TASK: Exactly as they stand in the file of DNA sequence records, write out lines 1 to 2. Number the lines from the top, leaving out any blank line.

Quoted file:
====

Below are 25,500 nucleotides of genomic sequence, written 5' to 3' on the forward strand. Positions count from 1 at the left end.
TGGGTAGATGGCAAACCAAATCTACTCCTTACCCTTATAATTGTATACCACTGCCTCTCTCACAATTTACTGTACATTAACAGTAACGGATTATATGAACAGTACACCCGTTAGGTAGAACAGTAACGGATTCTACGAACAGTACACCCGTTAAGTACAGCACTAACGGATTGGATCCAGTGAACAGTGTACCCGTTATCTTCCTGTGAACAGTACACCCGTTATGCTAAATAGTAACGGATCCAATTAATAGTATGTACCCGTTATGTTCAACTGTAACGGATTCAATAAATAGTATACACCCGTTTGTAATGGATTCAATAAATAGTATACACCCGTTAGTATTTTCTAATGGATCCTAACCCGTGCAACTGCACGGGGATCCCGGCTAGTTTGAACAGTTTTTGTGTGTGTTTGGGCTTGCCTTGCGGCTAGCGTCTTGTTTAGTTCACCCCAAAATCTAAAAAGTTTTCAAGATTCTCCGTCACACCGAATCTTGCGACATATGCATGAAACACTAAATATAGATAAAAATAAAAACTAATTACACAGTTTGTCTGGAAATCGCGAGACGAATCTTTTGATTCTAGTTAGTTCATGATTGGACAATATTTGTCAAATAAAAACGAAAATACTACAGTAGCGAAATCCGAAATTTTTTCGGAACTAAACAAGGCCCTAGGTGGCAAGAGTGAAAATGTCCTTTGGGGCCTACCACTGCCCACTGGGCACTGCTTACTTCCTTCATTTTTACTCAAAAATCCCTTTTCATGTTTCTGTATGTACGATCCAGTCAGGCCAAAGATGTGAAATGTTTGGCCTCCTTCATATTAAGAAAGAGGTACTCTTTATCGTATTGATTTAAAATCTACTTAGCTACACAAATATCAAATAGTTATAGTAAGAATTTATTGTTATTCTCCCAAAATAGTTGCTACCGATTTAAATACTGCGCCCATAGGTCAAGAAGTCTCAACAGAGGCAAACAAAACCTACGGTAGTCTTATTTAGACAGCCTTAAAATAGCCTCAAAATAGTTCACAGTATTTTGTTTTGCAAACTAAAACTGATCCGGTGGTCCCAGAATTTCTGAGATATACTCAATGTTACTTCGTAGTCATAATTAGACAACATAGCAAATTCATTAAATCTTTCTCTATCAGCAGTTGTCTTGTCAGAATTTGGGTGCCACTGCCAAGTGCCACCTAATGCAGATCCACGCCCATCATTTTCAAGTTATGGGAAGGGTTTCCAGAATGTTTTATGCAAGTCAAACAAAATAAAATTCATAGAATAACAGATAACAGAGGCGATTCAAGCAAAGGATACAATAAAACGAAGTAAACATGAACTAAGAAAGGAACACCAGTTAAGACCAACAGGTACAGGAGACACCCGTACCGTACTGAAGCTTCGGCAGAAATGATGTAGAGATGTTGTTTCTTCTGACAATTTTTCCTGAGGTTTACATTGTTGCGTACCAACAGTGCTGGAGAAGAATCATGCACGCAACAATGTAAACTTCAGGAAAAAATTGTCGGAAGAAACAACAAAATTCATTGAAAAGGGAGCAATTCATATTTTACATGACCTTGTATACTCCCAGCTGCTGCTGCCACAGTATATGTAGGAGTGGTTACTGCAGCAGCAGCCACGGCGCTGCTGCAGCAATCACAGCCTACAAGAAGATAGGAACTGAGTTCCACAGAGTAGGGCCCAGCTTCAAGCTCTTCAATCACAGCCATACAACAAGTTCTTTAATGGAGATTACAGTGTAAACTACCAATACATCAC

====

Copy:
Below are 25,500 nucleotides of genomic sequence, written 5' to 3' on the forward strand. Positions count from 1 at the left end.
TGGGTAGATGGCAAACCAAATCTACTCCTTACCCTTATAATTGTATACCACTGCCTCTCTCACAATTTACTGTACATTAACAGTAACGGATTATATGAACAGTACACCCGTTAGGTAGAACAGTAACGGATTCTACGAACAGTACACCCGTTAAGTACAGCACTAACGGATTGGATCCAGTGAACAGTGTACCCGTTATCTTCCTGTGAACAGTACACCCGTTATGCTAAATAGTAACGGATCCAATTAATAGTATGTACCCGTTATGTTCAACTGTAACGGATTCAATAAATAGTATACACCCGTTTGTAATGGATTCAATAAATAGTATACACCCGTTAGTATTTTCTAATGGATCCTAACCCGTGCAACTGCACGGGGATCCCGGCTAGTTTGAACAGTTTTTGTGTGTGTTTGGGCTTGCCTTGCGGCTAGCGTCTTGTTTAGTTCACCCCAAAATCTAAAAAGTTTTCAAGATTCTCCGTCACACCGAATCTTGCGACATATGCATGAAACACTAAATATAGATAAAAATAAAAACTAATTACACAGTTTGTCTGGAAATCGCGAGACGAATCTTTTGATTCTAGTTAGTTCATGATTGGACAATATTTGTCAAATAAAAACGAAAATACTACAGTAGCGAAATCCGAAATTTTTTCGGAACTAAACAAGGCCCTAGGTGGCAAGAGTGAAAATGTCCTTTGGGGCCTACCACTGCCCACTGGGCACTGCTTACTTCCTTCATTTTTACTCAAAAATCCCTTTTCATGTTTCTGTATGTACGATCCAGTCAGGCCAAAGATGTGAAATGTTTGGCCTCCTTCATATTAAGAAAGAGGTACTCTTTATCGTATTGATTTAAAATCTACTTAGCTACACAAATATCAAATAGTTATAGTAAGAATTTATTGTTATTCTCCCAAAATAGTTGCTACCGATTTAAATACTGCGCCCATAGGTCAAGAAGTCTCAACAGAGGCAAACAAAACCTACGGTAGTCTTATTTAGACAGCCTTAAAATAGCCTCAAAATAGTTCACAGTATTTTGTTTTGCAAACTAAAACTGATCCGGTGGTCCCAGAATTTCTGAGATATACTCAATGTTACTTCGTAGTCATAATTAGACAACATAGCAAATTCATTAAATCTTTCTCTATCAGCAGTTGTCTTGTCAGAATTTGGGTGCCACTGCCAAGTGCCACCTAATGCAGATCCACGCCCATCATTTTCAAGTTATGGGAAGGGTTTCCAGAATGTTTTATGCAAGTCAAACAAAATAAAATTCATAGAATAACAGATAACAGAGGCGATTCAAGCAAAGGATACAATAAAACGAAGTAAACATGAACTAAGAAAGGAACACCAGTTAAGACCAACAGGTACAGGAGACACCCGTACCGTACTGAAGCTTCGGCAGAAATGATGTAGAGATGTTGTTTCTTCTGACAATTTTTCCTGAGGTTTACATTGTTGCGTACCAACAGTGCTGGAGAAGAATCATGCACGCAACAATGTAAACTTCAGGAAAAAATTGTCGGAAGAAACAACAAAATTCATTGAAAAGGGAGCAATTCATATTTTACATGACCTTGTATACTCCCAGCTGCTGCTGCCACAGTATATGTAGGAGTGGTTACTGCAGCAGCAGCCACGGCGCTGCTGCAGCAATCACAGCCTACAAGAAGATAGGAACTGAGTTCCACAGAGTAGGGCCCAGCTTCAAGCTCTTCAATCACAGCCATACAACAAGTTCTTTAATGGAGATTACAGTGTAAACTACCAATACATCAC